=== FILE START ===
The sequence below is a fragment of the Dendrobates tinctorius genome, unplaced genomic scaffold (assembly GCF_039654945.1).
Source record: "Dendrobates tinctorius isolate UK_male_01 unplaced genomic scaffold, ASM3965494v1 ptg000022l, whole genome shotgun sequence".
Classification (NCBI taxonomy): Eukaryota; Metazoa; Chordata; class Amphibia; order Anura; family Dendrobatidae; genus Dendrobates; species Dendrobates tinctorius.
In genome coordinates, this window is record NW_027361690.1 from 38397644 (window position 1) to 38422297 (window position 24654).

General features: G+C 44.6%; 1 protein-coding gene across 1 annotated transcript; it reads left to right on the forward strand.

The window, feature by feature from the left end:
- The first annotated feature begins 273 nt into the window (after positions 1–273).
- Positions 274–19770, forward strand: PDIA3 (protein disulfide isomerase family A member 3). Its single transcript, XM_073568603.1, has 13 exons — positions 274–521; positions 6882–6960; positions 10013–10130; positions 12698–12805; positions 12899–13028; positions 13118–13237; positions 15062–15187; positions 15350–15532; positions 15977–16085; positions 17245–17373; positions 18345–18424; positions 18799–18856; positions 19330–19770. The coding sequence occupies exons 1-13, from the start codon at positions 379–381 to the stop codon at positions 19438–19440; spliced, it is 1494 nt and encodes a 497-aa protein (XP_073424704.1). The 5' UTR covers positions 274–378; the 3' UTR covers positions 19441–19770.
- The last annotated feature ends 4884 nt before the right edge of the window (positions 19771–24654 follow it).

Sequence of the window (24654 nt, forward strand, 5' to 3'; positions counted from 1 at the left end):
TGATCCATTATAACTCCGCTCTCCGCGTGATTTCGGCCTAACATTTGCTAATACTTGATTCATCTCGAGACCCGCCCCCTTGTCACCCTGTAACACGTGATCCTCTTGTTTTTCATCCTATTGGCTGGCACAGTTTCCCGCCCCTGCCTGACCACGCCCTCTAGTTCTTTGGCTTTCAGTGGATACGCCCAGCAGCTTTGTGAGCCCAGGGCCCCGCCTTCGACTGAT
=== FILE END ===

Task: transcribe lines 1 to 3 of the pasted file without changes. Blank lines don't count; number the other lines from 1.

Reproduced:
The sequence below is a fragment of the Dendrobates tinctorius genome, unplaced genomic scaffold (assembly GCF_039654945.1).
Source record: "Dendrobates tinctorius isolate UK_male_01 unplaced genomic scaffold, ASM3965494v1 ptg000022l, whole genome shotgun sequence".
Classification (NCBI taxonomy): Eukaryota; Metazoa; Chordata; class Amphibia; order Anura; family Dendrobatidae; genus Dendrobates; species Dendrobates tinctorius.